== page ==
Data from: Evolution of critical day length for diapause induction enables range expansion of Diorhabda carinulata, a biological control agent against tamarisk (Tamarix spp.)
Bean, Dan W.; Dalin, Peter; Dudley, Tom L. (2012), Data from: Evolution of critical day length for diapause induction enables range expansion of Diorhabda carinulata, a biological control agent against tamarisk (Tamarix spp.), Dryad, Dataset, https://doi.org/10.5061/dryad.7qr3f154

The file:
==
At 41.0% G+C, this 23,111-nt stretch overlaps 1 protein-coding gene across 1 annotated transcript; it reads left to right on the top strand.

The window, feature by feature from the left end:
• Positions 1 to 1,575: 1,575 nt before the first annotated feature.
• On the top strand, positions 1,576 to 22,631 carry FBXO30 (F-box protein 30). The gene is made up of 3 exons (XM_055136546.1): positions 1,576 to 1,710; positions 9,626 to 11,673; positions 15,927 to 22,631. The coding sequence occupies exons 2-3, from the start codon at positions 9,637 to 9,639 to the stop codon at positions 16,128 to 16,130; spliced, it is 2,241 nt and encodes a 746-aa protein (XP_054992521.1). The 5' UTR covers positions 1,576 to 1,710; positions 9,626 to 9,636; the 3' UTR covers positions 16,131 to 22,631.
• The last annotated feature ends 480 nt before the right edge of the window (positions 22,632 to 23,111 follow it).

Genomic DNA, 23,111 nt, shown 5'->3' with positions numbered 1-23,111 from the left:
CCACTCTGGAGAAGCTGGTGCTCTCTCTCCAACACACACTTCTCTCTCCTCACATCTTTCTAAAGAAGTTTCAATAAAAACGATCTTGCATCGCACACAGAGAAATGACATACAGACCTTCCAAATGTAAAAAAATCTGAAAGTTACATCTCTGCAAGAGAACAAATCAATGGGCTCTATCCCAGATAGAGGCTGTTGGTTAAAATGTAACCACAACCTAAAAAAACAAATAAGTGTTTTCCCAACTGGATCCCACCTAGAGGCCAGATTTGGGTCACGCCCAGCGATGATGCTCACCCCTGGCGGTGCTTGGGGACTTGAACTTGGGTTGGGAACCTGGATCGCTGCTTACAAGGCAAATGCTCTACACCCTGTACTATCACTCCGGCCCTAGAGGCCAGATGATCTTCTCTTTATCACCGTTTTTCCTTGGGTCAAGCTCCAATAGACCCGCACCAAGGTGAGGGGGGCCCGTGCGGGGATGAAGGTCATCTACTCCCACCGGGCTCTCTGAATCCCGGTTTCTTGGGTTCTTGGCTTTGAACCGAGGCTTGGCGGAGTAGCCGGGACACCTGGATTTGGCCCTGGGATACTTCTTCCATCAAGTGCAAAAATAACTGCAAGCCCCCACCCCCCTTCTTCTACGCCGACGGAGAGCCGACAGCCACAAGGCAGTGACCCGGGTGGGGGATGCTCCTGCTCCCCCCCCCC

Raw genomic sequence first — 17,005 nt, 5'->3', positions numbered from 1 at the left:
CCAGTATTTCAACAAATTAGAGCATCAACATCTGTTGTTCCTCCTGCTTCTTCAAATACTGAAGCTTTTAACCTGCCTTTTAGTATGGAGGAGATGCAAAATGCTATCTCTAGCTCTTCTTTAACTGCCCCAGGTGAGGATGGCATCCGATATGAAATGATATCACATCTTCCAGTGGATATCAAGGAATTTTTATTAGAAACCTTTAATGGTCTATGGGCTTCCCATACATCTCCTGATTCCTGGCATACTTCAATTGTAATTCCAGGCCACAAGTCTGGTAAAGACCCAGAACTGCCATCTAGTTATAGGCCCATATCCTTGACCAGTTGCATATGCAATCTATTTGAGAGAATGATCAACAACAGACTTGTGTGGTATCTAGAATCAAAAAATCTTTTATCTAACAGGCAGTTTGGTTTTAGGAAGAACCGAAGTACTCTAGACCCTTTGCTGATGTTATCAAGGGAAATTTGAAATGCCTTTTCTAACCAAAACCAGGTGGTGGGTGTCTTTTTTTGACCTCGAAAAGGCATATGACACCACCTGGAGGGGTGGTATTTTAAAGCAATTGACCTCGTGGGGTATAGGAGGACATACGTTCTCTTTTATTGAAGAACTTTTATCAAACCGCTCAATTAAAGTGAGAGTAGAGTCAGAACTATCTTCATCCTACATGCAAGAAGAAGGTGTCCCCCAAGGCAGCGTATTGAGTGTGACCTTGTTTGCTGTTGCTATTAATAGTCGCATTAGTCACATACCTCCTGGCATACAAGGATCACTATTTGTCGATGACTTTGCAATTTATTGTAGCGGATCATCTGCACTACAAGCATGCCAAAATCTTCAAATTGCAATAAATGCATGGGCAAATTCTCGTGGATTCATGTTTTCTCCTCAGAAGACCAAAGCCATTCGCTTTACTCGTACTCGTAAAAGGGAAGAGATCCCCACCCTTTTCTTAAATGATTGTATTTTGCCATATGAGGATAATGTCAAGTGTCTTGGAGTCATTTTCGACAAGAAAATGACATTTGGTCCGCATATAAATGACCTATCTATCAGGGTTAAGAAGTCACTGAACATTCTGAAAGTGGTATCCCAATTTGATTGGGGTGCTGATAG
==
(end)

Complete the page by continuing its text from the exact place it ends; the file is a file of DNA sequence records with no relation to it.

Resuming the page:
In classical weed biological control, small collections of arthropods are made from one or a few sites in the native range of the target plant and are introduced to suppress the plant where it has become invasive, often across a wide geographic range. Ecological mismatches in the new range are likely, and success using the biocontrol agent may depend on post release evolution of beneficial life history traits. In this study we measure evolution of critical day length for diapause induction, (day length at which 50% of the population enters dormancy), in a beetle (Diorhabda carinulata) introduced into North America from China to control an exotic shrub, Tamarix spp. Beetle populations were sampled from four sites in North America seven years after introduction and critical day length was shown to have declined, forming a cline over a latitudinal gradient At one field site decreased critical day length was correlated with 16 additional days of reproductive activity, resulting in a closer match between beetle life history and the phenology of Tamarix. These findings indicate an enhanced efficacy and an increasingly wider range for D. carinulata in Tamarix control.